Discretionary Trusts (often referred to as family trusts because
they are typically used to distribute income amongst family
members) are probably the most widely used type of trust
An appropriately implemented Discretionary Trust promotes:
Asset protection benefits
Estate and succession planning benefits
A common and sensible objective for anyone making a Will is to
ensure that each beneficiary's inheritance is protected and
Waste and dissipation of the assets by the beneficiary
Claims on the beneficiary's assets due to marital or
Discretionary Trusts are being used more and more in estate
planning to protect inherited wealth by the incorporation of
'Testamentary Trusts' in a person's Will.
It is a misconception that "The best estate plan is to own
nothing but have access to everything." The reason is that
progressive changes in family and bankruptcy law, and the wide
reaching power of the Family Court to dismantle trusts and bind
third parties such as trustees, means that the protection offered
by a Discretionary Trust (whether it be created 'inter
vivos', that is, during a person's lifetime or in a Will as
a Testamentary Trust) is not absolute.
The primary reasons for the creation of Discretionary Trusts are
to enable the primary asset holder to distance himself or herself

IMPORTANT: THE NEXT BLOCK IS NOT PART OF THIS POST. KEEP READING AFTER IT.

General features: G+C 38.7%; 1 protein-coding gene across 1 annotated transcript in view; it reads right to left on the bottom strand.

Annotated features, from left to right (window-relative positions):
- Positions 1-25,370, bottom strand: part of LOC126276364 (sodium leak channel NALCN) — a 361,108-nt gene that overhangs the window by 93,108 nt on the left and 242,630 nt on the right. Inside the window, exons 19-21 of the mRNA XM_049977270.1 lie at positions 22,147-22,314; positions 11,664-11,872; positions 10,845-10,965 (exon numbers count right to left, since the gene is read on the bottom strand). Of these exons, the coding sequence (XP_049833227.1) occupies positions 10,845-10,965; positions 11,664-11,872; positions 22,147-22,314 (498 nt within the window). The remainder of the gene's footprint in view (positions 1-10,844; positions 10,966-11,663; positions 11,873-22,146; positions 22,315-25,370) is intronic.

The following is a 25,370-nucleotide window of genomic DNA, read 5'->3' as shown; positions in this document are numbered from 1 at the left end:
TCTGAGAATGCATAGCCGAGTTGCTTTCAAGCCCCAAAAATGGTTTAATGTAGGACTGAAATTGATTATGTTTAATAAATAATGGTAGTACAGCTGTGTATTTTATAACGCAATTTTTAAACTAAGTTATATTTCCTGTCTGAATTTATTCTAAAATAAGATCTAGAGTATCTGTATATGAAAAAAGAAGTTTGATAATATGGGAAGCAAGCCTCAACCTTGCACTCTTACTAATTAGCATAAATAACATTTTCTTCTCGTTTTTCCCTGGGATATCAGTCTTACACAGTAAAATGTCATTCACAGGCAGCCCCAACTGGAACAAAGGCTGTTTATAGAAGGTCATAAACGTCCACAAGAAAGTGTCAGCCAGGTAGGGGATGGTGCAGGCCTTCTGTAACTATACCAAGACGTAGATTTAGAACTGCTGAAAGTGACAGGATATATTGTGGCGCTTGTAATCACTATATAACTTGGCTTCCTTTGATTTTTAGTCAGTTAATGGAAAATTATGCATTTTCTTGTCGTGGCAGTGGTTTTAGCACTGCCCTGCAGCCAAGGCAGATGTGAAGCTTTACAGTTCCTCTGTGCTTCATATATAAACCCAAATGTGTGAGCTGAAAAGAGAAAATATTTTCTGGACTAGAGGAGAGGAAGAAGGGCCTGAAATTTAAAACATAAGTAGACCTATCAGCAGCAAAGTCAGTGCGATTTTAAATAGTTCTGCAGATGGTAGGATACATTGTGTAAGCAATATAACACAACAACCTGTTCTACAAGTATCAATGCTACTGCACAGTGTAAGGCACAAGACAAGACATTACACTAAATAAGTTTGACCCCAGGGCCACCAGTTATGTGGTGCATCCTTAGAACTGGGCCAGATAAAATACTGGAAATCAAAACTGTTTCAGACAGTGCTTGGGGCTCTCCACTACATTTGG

from legal ownership of either capital (for risk management
purposes) or income (for tax purposes). Recent case law suggests
that if a person controls a Discretionary Trust - in the sense that
they have unfettered power to appoint a trustee and/or distribute,
irrespective of whether to themselves or others as beneficiaries,
these reasons are negated because courts can regard that power as
giving the controller the very property rights the discretionary
trust was set up to negate.
So do we abandon this age old planning tool? I do not believe we
should as discretionary trusts continue to be an effective form of
asset protection if appropriately implemented.
Sect.117 can deal with false statements and knowingly making false allegations of violence could justify a costs order.
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